Being a Canadian, it is impossible not to know about the horrific past of Karla. We know about the tragic events that made her infamous, and the evil that she has committed. While I know this is a touchy subject, and that I will hear about this column from friends and loved ones, I feel I must at least touch on a few things that are on my mind.

As of the last few months, there has been talk of the release of the major studio film ‘Deadly’, which is all about Karla and her husband, whose name I am not going to waste pixels on. The outcry has been loud here in southern Ontario where I live, and understandably so. The thing that bothers me is that people here are demanding that this film not be aired in Canada.

What makes this film so special that it should warrant censorship? The problem is not that this film will play here, the problem lies in the fact that so many are bound to go and see it. That is indeed troubling. We ought to be a better society. The reason I ask what makes this film special is that this will not be the first movie that has aired here that deals with real life events that are horrific and evil, and that someone wants to recreate on celluloid to make a profit off of.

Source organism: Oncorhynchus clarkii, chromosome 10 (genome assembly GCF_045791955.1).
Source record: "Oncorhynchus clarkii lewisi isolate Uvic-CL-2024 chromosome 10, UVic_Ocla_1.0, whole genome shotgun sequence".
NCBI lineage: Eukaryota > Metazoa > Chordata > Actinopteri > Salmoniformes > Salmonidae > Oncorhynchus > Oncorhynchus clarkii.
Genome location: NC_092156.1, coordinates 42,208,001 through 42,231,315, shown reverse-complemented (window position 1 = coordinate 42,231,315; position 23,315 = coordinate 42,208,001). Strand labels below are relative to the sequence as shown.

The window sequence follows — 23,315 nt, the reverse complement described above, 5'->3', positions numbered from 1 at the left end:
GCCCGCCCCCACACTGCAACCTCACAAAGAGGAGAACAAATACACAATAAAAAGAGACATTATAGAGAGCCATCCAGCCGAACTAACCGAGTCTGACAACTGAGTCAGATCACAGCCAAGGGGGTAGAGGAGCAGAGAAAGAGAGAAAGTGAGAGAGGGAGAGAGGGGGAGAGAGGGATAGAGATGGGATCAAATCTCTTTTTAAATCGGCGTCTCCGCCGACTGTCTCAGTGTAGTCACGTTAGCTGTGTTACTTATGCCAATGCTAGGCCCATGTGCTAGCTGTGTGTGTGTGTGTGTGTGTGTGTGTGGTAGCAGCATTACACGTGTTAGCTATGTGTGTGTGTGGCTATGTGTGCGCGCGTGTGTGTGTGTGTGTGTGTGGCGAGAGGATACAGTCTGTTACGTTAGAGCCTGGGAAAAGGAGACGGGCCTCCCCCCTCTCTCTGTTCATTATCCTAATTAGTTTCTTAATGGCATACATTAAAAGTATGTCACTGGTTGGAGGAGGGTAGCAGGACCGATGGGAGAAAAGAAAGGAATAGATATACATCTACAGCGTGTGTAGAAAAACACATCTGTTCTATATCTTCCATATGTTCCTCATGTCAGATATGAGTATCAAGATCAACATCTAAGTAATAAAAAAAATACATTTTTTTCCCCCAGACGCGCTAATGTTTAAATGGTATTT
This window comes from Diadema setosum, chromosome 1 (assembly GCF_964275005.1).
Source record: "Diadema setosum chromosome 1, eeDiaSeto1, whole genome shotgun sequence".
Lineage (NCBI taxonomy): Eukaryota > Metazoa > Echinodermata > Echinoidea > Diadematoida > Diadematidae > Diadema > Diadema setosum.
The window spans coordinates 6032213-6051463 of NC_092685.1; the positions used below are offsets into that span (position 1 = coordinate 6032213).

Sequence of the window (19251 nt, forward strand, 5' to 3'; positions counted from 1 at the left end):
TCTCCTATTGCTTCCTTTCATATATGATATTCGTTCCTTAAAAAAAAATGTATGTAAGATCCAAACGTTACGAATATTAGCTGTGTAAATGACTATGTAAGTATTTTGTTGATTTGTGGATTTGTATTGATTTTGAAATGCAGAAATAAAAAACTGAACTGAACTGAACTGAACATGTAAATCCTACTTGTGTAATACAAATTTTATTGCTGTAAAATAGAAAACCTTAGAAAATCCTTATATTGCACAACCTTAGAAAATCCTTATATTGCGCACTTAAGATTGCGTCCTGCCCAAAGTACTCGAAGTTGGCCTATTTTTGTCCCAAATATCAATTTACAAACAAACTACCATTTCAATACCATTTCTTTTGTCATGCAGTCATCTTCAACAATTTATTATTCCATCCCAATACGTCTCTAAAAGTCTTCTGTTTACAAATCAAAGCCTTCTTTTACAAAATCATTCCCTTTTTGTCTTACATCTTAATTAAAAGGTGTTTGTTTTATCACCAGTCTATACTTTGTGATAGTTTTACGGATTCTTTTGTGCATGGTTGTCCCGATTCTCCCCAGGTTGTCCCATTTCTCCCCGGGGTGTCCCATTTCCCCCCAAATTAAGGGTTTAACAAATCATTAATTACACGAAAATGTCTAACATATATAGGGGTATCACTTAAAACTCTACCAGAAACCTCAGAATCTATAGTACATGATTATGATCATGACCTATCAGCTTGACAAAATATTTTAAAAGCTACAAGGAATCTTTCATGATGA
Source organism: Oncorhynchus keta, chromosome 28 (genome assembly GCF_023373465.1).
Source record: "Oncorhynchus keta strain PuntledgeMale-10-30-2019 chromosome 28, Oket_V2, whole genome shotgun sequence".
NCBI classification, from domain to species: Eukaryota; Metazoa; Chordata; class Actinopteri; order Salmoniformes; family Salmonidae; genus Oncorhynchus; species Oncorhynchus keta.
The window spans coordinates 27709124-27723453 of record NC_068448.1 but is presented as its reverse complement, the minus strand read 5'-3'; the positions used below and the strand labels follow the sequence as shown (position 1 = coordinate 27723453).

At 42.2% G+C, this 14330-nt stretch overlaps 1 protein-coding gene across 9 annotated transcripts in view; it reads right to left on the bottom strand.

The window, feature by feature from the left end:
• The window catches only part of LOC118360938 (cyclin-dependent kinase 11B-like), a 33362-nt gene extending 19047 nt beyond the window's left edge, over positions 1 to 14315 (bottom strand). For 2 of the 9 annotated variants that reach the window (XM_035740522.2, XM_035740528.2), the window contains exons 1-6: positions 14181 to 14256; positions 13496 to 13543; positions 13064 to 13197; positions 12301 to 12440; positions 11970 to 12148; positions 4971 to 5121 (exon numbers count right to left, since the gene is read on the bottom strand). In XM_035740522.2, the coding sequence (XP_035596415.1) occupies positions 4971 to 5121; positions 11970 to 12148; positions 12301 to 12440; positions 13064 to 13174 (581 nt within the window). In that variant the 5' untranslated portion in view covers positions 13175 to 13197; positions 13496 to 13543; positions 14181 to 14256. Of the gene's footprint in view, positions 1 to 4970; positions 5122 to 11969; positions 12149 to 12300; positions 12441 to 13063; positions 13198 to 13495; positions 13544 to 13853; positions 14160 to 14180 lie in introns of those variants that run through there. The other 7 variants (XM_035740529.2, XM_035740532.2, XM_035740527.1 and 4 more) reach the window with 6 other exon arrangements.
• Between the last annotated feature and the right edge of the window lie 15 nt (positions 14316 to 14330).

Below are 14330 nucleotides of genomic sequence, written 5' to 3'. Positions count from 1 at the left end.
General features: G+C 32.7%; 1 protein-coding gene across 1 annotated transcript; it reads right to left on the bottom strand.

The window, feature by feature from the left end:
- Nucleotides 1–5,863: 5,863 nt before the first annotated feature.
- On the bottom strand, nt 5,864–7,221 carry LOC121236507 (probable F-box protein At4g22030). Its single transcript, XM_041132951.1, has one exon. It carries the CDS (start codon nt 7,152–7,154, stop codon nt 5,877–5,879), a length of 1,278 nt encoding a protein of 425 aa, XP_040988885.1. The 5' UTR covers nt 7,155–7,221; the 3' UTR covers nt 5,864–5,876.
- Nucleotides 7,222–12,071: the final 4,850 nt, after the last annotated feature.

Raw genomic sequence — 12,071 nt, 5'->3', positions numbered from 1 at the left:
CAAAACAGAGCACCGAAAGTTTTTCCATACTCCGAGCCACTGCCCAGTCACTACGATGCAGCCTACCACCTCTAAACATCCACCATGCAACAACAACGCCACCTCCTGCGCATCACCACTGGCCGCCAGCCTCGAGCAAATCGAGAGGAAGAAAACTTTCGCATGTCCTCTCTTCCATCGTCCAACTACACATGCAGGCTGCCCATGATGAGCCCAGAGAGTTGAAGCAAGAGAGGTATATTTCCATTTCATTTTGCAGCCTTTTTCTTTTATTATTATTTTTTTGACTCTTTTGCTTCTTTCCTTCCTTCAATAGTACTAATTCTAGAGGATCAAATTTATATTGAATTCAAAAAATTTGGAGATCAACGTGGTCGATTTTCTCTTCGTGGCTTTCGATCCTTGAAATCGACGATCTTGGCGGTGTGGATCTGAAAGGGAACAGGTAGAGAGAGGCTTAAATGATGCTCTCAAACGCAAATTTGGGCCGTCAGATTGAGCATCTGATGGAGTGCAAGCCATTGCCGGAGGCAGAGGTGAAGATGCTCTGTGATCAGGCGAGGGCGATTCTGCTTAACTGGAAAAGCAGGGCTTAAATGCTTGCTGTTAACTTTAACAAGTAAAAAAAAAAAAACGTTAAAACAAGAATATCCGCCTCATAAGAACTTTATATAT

What about those films? What about the families of those victims? My heart goes out to the Mahaffy and French families, truly it does. But my heart goes out to all of the other families that have had the memories of such evil resurrected in the name of art or entertainment. I agree that this film should not play, I will go further to lament the fact that anyone even desired to produce or star in it. The question remains. What makes this film so special? Shouldn’t we stay away from all such portrayals of evil? Shouldn’t we have more respect for all the victims of such acts, regardless of where they took place? Are they any less worthy of our compassion and respect? Of course not.

Another issue is all of the attention that the release of this woman is generating. Day after day I hear the media pander to public outrage, not to publish the truth, but to sell papers. It used to be that the media published facts, and now they just keep the hype going. Consider this; our system of justice is based on the premise that once you have served your time, your debt to society is paid in full. Karla is not being released on parole or probation. She has served her full sentence, and as such, she has the right to be left alone, to live where she wants, to go where she wants, with whom she wants.

You may ask me, what about the rights of those girls? Indeed. What about them? That is one of the reasons for this website, that it may cause you to think. The problem isn’t with Karla being released after serving her sentence, the problem lies with the fact that her sentence was a joke to begin with. If she were to have done this in the United States, for example, the chance that she would ever walk down a street in any city as a free person would be so close to zero that it wouldn’t register. But alas, this is Canada, country of the kind and compassionate, a liberal love zone. Canadians get what they vote for, that is why Karla Homolka will have the constitutional right to live next door to you.

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